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Short Explanation
The National Popular Vote bill would guarantee a majority of the Electoral College to the presidential candidate who receives the most popular votes in all 50 states and the District of Columbia. The bill would reform the Electoral College so that the electoral vote in the Electoral College reflects the choice of the nation's voters for President of the United States.   more
11 Enactments
The National Popular Vote bill has been enacted into law in states possessing 165 electoral votes — 61% of the 270 electoral votes needed to activate the legislation.

  • Maryland - 10 votes
  • Massachusetts - 11
  • Washington - 12 votes
  • Vermont - 3 votes
  • Rhode Island - 4 votes
  • DC - 3 votes
  • Hawaii - 4 votes
  • New Jersey - 14 votes
  • Illinois - 20 votes
  • New York - 29 votes
  • California - 55 votes

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    San Diego Union-Tribune
    California lawmakers approve change to electoral votes
    By Don Thompson
    Associated Press
    July 14, 2011

    SACRAMENTO, Calif. — Lawmakers sent Gov. Jerry Brown a bill Thursday designed to make California more relevant in presidential politics by giving the state's electoral votes to the candidate who wins the national popular vote.

    The bill would take effect only if Brown signs it and if it's approved by states with a total of 270 electoral votes — the minimum number needed to elect a president.

    Currently, most states, including California, have winner-take-all arrangements in which all of the electoral votes go to the candidate who wins the majority of votes in that state.

    The California bill, AB459, would commit a majority of electors to the candidate who receives the most popular votes nationwide. The proposed change is intended to guarantee that the winner of the national popular vote becomes president.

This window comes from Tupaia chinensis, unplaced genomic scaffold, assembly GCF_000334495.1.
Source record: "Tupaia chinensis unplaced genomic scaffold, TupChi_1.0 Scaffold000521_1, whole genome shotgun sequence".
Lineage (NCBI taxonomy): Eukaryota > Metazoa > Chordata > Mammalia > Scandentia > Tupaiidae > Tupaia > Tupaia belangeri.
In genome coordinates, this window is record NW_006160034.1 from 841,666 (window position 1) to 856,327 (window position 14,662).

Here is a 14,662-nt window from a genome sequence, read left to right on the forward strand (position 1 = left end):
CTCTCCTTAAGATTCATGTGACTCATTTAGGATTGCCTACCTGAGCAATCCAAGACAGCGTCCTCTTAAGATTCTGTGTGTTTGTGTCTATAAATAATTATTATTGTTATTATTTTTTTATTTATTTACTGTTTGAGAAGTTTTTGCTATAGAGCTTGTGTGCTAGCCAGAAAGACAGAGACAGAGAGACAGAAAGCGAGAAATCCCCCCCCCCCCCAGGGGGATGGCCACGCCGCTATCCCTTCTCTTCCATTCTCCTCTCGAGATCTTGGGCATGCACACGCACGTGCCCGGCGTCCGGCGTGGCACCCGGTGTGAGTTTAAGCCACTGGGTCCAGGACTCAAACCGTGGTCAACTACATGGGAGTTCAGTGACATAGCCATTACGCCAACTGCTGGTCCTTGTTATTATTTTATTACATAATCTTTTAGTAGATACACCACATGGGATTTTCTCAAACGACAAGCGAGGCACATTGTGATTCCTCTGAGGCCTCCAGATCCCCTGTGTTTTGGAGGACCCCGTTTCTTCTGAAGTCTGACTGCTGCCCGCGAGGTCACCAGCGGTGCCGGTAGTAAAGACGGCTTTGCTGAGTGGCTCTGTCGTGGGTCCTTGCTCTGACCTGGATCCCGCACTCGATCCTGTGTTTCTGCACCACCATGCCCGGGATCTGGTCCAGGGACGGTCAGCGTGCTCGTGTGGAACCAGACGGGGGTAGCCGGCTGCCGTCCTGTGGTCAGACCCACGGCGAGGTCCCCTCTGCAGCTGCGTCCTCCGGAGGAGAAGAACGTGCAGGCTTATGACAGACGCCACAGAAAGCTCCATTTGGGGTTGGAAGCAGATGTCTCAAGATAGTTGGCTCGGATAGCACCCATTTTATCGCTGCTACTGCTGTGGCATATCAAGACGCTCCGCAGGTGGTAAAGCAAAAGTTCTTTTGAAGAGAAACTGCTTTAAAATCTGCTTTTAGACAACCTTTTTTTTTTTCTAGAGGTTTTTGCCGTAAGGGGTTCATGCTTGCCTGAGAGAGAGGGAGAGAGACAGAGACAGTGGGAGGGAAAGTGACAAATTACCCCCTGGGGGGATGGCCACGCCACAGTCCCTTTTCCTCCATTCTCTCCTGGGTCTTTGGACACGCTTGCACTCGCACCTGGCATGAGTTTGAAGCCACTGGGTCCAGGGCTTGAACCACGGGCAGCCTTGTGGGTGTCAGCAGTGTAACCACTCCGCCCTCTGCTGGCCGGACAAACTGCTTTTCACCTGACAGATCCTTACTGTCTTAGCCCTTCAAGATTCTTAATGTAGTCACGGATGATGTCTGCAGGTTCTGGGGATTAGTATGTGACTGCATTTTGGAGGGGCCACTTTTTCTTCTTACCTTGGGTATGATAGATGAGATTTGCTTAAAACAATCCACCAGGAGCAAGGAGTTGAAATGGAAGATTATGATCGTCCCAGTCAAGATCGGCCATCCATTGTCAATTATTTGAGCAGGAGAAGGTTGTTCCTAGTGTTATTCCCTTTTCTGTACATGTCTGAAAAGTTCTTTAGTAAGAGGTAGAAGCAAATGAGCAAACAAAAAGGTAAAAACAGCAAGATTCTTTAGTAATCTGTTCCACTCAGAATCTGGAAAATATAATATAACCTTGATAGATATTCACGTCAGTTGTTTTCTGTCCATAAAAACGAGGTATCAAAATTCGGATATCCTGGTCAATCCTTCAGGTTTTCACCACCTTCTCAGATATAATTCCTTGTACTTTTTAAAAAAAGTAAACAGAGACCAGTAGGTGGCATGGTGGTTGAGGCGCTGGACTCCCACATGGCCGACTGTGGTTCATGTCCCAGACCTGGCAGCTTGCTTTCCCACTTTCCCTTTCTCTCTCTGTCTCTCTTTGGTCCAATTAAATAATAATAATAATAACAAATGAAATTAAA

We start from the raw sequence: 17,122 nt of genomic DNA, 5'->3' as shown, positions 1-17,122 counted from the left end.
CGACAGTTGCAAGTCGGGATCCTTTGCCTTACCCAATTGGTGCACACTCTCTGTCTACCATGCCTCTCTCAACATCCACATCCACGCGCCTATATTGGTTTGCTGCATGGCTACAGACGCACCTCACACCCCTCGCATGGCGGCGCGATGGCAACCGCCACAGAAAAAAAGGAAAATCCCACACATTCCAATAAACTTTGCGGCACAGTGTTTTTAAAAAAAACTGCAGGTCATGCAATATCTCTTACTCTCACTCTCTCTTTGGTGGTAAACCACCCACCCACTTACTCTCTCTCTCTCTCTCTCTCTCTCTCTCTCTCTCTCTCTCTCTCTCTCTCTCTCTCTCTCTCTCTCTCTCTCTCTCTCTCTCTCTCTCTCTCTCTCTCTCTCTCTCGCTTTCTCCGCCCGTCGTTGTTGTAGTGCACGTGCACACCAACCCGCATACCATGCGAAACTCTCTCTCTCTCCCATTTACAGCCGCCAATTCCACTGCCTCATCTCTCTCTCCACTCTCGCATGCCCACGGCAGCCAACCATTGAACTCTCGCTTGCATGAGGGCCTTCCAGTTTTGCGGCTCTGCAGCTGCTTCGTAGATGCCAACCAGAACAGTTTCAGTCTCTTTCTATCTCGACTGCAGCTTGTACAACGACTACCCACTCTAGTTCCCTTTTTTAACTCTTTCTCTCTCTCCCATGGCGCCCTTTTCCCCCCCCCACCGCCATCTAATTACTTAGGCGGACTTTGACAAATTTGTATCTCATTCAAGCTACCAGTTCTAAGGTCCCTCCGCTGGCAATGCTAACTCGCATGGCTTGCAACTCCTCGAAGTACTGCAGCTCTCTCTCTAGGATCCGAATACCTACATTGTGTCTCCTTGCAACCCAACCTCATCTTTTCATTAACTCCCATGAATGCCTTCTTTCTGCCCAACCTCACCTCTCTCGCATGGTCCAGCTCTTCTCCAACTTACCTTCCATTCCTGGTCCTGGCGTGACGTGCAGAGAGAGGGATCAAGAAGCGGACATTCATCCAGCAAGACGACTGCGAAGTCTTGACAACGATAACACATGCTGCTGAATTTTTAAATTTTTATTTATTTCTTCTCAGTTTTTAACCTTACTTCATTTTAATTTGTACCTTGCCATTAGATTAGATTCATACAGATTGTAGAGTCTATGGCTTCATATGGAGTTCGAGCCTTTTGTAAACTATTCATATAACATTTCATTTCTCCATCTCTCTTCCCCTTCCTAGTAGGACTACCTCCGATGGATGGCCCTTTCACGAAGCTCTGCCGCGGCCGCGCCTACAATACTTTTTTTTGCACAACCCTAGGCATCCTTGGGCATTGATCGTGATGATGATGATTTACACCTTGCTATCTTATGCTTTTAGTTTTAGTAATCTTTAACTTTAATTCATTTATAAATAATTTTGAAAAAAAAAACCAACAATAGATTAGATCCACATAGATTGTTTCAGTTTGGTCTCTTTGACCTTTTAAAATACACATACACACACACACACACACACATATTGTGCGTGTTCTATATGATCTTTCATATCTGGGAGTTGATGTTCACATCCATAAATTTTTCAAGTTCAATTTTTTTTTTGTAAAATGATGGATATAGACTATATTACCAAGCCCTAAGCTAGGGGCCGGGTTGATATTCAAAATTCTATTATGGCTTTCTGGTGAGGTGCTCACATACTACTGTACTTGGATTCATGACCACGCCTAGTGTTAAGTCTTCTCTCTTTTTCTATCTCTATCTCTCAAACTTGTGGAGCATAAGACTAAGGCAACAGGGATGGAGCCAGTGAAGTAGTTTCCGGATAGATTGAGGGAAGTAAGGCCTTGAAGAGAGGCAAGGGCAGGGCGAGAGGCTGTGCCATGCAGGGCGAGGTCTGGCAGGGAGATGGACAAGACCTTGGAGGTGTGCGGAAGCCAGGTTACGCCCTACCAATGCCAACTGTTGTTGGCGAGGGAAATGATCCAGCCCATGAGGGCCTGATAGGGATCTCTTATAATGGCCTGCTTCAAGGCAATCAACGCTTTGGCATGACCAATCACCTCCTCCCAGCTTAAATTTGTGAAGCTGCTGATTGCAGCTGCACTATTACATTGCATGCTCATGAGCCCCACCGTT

It was approved by the state Senate on a 23–15 vote Thursday, with all but one Democrat voting for it and Republicans opposed. The Assembly concurred on minor amendments with a 50–5 vote moments later, with 25 members not voting, as lawmakers rushed to complete their work before a monthlong summer recess.

    "AB459 will assure that the presidential candidates actually come to California to campaign and discuss and address California's unique issues," said Sen. Mark DeSaulnier, D–Concord, who carried the bill in the Senate. "459 will give a voice to all California voters and assure that their votes will matter in every presidential election."

    The effort gained momentum after Democrat Al Gore won the popular vote in 2000, but Republican George W. Bush won the electoral vote.

    In the past 56 elections, four presidents have won a majority of the electoral vote without carrying the popular vote, said Barry Fadem, president of National Popular Vote, a nonprofit being funded by electoral college hobbyists and citizens.

    In 2004, Democrat John Kerry could have taken Ohio with 60,000 more votes, which would have given him the presidency. Instead, Bush won by 3 million popular votes.

    "This cuts both ways," Fadem said.

    Sen. Doug LaMalfa, R–Willows, warned states to move carefully.

    "I think this is dangerous. It flies in the face of 220 years of election law," he said during the debate. "We have an electoral college; it was put there for a reason."

    Seven states with a combined 77 electoral votes have approved the move so far. California has 55 electoral votes.

    Supporters say it would make candidates campaign in California, instead of just coming to the state to raise money.

    "California should not be ignored in presidential elections," the bill's author, Assemblyman Jerry Hill, D–San Mateo, said in a statement.

    The current political dynamics forced candidates in 2008 to concentrate virtually all their time and efforts on 16 battleground states, Hill said.

    Reform the Electoral College so that the electoral vote reflects the nationwide popular vote for President